Working in the arts — writing, music, painting, sculpture, movies, theater, etc. — is the only vocation I know that often requires the writer or musician or actor to also have another job (or be homeless and starve), fulltime or not, in order to live and continue their work in their chosen art.  Could you imagine a doctor needing to do that?  The CEO of a large corporation?  An advertising executive?  Or a lawyer?  A society suffers when it stops its encouragement and support of developing and nurturing the imagination which serves society most in the process of problem-solving and empathy.  Is the imagination too much fun in our work-productivity-oriented society?  Too introspective?  Tapping too much into our emotions, psychology and humanity?

For me, writing is a vocation and always will be, whether or not I’m working a second job.  Writing is hard, exacting work if one strives for excellence.  I love it.  And I would like my writing to be published for others to read and enjoy (I hope).

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7 responses to “WRITING: Vocation or Avocation?

  1. I sit, pondering. What is my vocation?

    There are many things I enjoy doing, including my profession. There are things I’m good at (tonight, my profession isn’t one of them).

    I can’t think of anything that I care about so passionately that I couldn’t ‘not do it’.

    Sleep~! that’s it! oh, I guess not. ‘Cause I ain’t gonna get any of it in the near future.

    Back to pondering ….

  2. Most people don’t think about it — they don’t even wonder about it. I’ve observed that a lot of people who are passionate about what they do also don’t really think about it, they just continue with it. I think it’s important to enjoy work, be challenged by it and not bored, and feel what one does makes some sort of contribution, even in a small way.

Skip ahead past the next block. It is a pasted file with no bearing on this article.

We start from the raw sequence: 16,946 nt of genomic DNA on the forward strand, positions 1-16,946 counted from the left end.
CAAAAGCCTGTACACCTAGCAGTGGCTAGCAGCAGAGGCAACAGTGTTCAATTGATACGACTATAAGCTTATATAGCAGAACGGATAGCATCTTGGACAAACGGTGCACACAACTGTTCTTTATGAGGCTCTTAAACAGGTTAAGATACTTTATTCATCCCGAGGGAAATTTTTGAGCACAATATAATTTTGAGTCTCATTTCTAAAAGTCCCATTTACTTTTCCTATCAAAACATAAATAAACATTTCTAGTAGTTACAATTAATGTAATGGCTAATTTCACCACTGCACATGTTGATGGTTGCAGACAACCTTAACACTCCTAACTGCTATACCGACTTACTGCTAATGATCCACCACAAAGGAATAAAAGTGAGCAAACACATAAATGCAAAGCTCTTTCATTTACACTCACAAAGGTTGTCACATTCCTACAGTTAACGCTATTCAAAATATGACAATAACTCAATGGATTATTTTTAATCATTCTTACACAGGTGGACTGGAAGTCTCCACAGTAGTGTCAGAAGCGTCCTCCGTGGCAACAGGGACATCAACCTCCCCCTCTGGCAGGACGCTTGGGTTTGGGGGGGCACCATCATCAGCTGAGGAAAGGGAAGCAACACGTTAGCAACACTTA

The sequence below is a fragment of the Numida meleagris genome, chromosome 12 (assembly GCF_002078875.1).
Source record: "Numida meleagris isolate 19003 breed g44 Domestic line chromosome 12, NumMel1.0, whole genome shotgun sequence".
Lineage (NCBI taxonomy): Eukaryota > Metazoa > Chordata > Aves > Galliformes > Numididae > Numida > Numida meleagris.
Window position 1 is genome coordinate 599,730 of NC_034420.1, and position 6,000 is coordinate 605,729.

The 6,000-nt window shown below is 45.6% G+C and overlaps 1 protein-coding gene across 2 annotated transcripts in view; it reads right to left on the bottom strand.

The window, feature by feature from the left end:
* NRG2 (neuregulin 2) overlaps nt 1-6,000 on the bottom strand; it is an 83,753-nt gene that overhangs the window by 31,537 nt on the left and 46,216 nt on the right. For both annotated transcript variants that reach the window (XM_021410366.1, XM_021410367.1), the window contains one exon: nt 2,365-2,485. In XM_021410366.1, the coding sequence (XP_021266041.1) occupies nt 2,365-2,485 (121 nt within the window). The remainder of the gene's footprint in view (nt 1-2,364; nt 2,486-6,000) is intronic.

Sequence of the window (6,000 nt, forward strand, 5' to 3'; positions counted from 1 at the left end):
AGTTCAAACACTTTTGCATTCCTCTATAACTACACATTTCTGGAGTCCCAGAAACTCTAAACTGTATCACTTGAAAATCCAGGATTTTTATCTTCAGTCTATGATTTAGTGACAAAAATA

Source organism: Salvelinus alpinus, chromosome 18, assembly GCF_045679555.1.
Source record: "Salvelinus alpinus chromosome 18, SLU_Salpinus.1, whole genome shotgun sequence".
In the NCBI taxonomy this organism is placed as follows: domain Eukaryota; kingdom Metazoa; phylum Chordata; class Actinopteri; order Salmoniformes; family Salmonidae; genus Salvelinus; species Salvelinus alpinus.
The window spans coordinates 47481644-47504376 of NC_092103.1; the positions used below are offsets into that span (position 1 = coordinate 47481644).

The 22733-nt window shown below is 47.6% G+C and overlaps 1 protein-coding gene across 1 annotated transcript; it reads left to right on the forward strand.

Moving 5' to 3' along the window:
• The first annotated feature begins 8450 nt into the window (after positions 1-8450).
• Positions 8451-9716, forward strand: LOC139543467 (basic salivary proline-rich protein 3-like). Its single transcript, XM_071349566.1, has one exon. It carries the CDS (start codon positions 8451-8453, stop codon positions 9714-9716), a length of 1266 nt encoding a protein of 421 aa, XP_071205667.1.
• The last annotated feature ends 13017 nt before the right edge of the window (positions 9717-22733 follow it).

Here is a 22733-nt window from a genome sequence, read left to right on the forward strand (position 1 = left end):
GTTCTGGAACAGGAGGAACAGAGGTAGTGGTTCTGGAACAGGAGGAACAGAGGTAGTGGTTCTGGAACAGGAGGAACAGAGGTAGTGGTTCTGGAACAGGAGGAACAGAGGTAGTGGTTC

I’ve met at least one person who was so driven and focused on what he did that he wanted no distractions in his life, including people. That’s taking it a bit far, and for a writer, it’s unproductive. Stories are about life, writing is about life, and cutting all the elements of life out of one’s day does nothing for the writing. As frustrating, annoying, joyful and crazy as life is, and intrusive at times on a writer’s work, it’s still the raw material of stories, poems, movies, plays, and nonfiction.

  3. HELU MILLICENT

    I THINK YOU SHOULD GIVE MAIN REASONS WHY PEOPLE SHOULD TAKE WRITING AS A VOCATION

    • What are the main reasons people should accept any activity as a vocation or job? People who write and treat it as a job act like they are at a job: they keep regular working hours (at the best time for them for writing), they produce product (books, short stories, essays, screenplays, plays, a nonfiction book); they market the product (to publishers, magazines, or producers): who then package the product and distribute/sell it to the general public. One could eliminate the middlemen and be the packager and producer oneself through self-publishing, either as a hard copy book or e-book. In the end, sales should generate income that accrues to the writer and the middlemen, or only the writer. Please also see my blogpost “Job Description: Creative Writer” posted on February 26, 2011.

      People who pursue writing as an avocation may follow the same process but do it only once, maybe twice, and perhaps not for the general public but for a small group such as family. They are not approaching the activity as a job and their expectation for sales and generated income are low to zero.

      I hope this responds to your comment! Thanks.